7 Ways To Deal With Your Infant & Toddler’s “Witching Hour”



If you’re a mom reading this post chances are you’re well aware of the fussy, cranky, end-of-day time period that’s often called the “witching hour”. I distinctly remember one of my good friend’s talking about the “witching hour” before I had Piper and very quickly learned just exactly what she was talking about for myself a few days into parenthood! Our “witching hours” have gone through phases over the past two years. For the first few months of Piper’s life the evenings were without a doubt the most stressful and hardest time of day, starting right around 5pm. Not only was she unusually fussy and overtired by this time of day, my own personal anxieties about what lie ahead for the night (would she sleep 2 hours, 4 hours, at all?!?) also started. When my husband had to work evenings it was particularly dreadful. But, we got through it.

As Piper grew this time of day has consistently been challenging but we’ve learned different ways to adapt to it. There’s nothing like the first few weeks and months, but the end of the day is hard for a toddler too. Now that she’s 2, it’s still a fussy time but I no longer dread it, maybe it’s because I’m used to it, know how to handle it or she’s simply just better behaved? Since I’m preparing for bebe #2 I’ve been worrying about the 4-8pm time period– trying to spend some QT time with Piper after school, get dinner ready and both girls ready for bed — and at times I’ll be alone doing all of this.

So I thought I’d share a few tips that worked for me and some that I found with a little research and will definietly be practicing this time around!  Most of these are geared towards infants, but I’ve included a few tips for toddlers too.

Plan accordingly.

Don’t set yourself up for disaster by trying to get much of anything accomplished during this time of day. Don’t make plans with friends, try to run errands or whip up a gourmet meal. Be realistic. It’s not the time of day to accept visitors or to try run to the grocery store.

 In those first few weeks seek out help from loved ones and friends who you can count on for support — just someone to be around to keep you company, help you get dinner together and relieve you for a few minutes.

Stock up on freezer meals + easy dinner ideas so you don’t have to worry about preparing a meal. When you’re feeding your toddler batch cook meals for the week on Sunday so it’s less prep work.

This is a great time of day to get outside and take a walk with a stroller or by wearing your baby. It will pass time, calm both of you and let you sneak in a little fresh air.

For toddlers, try developing a routine that signals the end of the day is drawing near. Kids this age thrive off of consistent routines. Maybe its an after school snack, special activity or show they are allowed to watch that allows you to steal 20 minutes to get dinner ready.

Have a bag of tricks.

For Babies:

Rock & Play or bouncy seat


Baby carrier


Bath time

Sound machine

For Toddlers:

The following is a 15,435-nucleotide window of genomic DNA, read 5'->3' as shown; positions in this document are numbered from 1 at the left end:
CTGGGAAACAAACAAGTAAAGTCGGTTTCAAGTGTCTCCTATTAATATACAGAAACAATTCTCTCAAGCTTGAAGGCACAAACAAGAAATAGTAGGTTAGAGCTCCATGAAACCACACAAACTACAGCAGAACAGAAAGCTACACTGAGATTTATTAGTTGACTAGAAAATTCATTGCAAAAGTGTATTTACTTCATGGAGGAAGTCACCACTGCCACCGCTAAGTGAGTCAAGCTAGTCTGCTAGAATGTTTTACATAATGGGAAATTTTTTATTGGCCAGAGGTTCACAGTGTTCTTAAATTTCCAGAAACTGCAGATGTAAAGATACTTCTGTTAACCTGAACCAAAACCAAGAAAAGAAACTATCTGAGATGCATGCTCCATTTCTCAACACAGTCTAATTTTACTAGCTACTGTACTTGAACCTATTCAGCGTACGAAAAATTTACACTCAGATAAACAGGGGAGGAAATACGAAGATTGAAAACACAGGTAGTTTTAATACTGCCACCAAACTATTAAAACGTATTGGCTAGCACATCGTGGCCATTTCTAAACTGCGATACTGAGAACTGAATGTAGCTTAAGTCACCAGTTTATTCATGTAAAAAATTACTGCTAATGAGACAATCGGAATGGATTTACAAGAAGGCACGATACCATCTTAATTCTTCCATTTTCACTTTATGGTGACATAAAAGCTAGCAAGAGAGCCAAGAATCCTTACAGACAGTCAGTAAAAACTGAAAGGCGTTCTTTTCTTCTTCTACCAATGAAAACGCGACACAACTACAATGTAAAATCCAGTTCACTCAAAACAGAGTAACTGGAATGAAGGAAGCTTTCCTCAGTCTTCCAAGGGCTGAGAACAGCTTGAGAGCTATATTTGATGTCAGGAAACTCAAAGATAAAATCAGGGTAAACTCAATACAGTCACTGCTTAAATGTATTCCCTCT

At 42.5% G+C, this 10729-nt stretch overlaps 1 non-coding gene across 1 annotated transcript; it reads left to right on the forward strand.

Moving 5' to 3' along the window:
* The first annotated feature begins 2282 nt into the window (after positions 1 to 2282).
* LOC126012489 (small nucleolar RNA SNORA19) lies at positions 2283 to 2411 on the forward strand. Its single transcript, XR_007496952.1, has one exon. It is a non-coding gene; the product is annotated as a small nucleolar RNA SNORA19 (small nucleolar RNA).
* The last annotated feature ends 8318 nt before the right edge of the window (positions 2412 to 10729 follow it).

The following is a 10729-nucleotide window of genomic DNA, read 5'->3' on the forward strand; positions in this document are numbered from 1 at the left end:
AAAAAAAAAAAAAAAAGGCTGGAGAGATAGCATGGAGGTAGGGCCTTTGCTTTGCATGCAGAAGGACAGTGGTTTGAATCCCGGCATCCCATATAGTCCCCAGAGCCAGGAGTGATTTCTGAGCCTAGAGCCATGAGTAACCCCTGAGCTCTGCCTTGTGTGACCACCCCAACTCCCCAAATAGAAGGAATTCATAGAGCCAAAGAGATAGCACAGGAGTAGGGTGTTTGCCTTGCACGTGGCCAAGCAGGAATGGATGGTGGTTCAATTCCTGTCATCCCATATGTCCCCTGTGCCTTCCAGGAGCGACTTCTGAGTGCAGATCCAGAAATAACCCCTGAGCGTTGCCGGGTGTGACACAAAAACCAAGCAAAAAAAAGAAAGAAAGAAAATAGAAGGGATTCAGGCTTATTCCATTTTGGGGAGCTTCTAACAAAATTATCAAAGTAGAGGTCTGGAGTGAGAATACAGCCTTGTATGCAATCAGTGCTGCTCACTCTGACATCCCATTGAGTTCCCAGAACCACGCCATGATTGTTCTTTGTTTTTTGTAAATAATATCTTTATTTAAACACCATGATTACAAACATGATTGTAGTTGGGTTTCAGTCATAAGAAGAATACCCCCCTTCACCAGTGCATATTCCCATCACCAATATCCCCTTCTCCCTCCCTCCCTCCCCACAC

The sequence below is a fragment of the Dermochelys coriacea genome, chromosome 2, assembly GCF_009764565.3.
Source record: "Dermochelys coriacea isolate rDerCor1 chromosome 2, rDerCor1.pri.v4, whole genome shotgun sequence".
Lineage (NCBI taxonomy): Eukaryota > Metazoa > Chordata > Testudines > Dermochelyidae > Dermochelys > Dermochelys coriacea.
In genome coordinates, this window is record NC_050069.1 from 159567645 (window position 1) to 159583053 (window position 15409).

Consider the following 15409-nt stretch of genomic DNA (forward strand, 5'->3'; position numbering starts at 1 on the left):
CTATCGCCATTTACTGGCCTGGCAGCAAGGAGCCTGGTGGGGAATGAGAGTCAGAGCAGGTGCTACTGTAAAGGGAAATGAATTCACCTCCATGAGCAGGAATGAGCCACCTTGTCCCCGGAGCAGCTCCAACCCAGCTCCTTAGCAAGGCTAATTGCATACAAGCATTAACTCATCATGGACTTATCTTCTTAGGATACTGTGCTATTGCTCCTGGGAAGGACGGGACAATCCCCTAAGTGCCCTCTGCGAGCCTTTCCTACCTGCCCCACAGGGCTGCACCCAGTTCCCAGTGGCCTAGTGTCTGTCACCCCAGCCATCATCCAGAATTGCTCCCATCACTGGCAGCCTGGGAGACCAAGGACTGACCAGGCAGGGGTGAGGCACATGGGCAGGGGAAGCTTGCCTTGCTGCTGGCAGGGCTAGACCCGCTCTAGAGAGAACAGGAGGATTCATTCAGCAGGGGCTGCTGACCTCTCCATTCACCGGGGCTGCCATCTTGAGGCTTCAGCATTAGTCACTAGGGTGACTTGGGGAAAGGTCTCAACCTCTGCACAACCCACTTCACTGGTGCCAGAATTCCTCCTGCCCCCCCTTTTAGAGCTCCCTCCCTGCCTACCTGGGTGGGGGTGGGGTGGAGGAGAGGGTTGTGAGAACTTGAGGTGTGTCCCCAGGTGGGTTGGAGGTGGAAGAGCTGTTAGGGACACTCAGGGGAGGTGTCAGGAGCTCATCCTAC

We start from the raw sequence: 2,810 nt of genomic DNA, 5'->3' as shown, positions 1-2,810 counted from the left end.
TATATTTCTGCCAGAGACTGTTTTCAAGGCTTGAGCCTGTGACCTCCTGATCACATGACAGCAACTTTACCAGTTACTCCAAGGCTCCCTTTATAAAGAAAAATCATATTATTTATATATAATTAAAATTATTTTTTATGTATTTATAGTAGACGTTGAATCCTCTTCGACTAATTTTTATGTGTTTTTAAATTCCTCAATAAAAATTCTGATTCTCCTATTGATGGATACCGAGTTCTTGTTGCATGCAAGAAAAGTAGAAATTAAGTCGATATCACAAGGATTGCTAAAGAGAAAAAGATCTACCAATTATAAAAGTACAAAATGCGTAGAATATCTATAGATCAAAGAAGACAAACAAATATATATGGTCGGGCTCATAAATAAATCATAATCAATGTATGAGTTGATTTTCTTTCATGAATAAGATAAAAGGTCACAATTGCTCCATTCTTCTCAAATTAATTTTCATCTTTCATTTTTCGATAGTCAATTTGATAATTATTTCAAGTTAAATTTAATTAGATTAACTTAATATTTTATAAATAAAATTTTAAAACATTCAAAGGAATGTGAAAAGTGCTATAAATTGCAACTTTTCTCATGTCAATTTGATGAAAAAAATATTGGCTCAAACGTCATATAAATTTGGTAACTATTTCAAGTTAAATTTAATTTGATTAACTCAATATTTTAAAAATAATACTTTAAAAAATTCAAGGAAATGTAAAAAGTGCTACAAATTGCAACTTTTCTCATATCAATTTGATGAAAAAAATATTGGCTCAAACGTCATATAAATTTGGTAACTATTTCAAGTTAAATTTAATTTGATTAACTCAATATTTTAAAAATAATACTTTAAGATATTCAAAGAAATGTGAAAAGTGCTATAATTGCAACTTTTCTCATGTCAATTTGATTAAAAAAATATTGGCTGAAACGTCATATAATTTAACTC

Discovery boxes — fill a box or basket with different household items for your child to ‘explore’. I did this all the time for Piper, in the morning too while I was trying to get ready for the day!

Have your child “help” you cook depending on their age and skill level you can give them their own tasks or let them play with pots & pans and wooden spoons while you cook. Piper had a drawer of tupperware in the kitchen she was allowed to play with and it saved me so many nights and allowed me to make us dinner since she always wanted to be held.

Music is huge in our house and can drastically improve Piper’s mood – if she starts getting whiney and fussy putting on of her favorite songs often quickly changes her mood.


Babies feed off of your energy. If you’re stressed and anxious they will be too. Take a deep breath, and try to remain as calm as possible. If it doesn’t bother your baby put on one of your favorite movies or TV shows, a podcast or favorite music to try and distract yourself.


It’s not always ideal, especially if you’re trying to stick with a feeding schedule — or have snacking issues with your toddler, but if it comes down to it feeding may help relieve the fussiness for a bit. Whether its nursing or giving a bottle to your newborn or letting your 1 year old have their beloved puffs while you fix dinner. Often babies will start to cluster feed during this time, too! It’s OK.

Switch it up.

One of my biggest pieces of advice is to TRY NEW THINGS every night. Babies (and toddlers) change their opinions so frequently, what works one night may not work the next – so remember to keep trying. One day your baby may finally LOVE that $200 swing or finally be OK in your Solly wrap. Don’t give up on something because it doesn’t work one night for you.

It’s not you.

It’s really, really easy to think you’re doing something wrong when your infant is going crazy every night for hours – but just remember it’s not you. Most parents go through the exact same thing during this time of the day. You aren’t doing anything wrong.

Remember, this too shall pass.

Above all else, remember this is a phase. It won’t last forever. The longer it goes on, the more equipped you’ll be to handle it. Caring for a fussy toddler or baby after you’ve worked all day (by taking care of said child or for your employer) is hard. You’ll be missing this sweet time period when you’re sassy tween is slamming their bedroom door :)

kid and baby



7 Ways To Deal With Your Infant & Toddler’s “Witching Hour”


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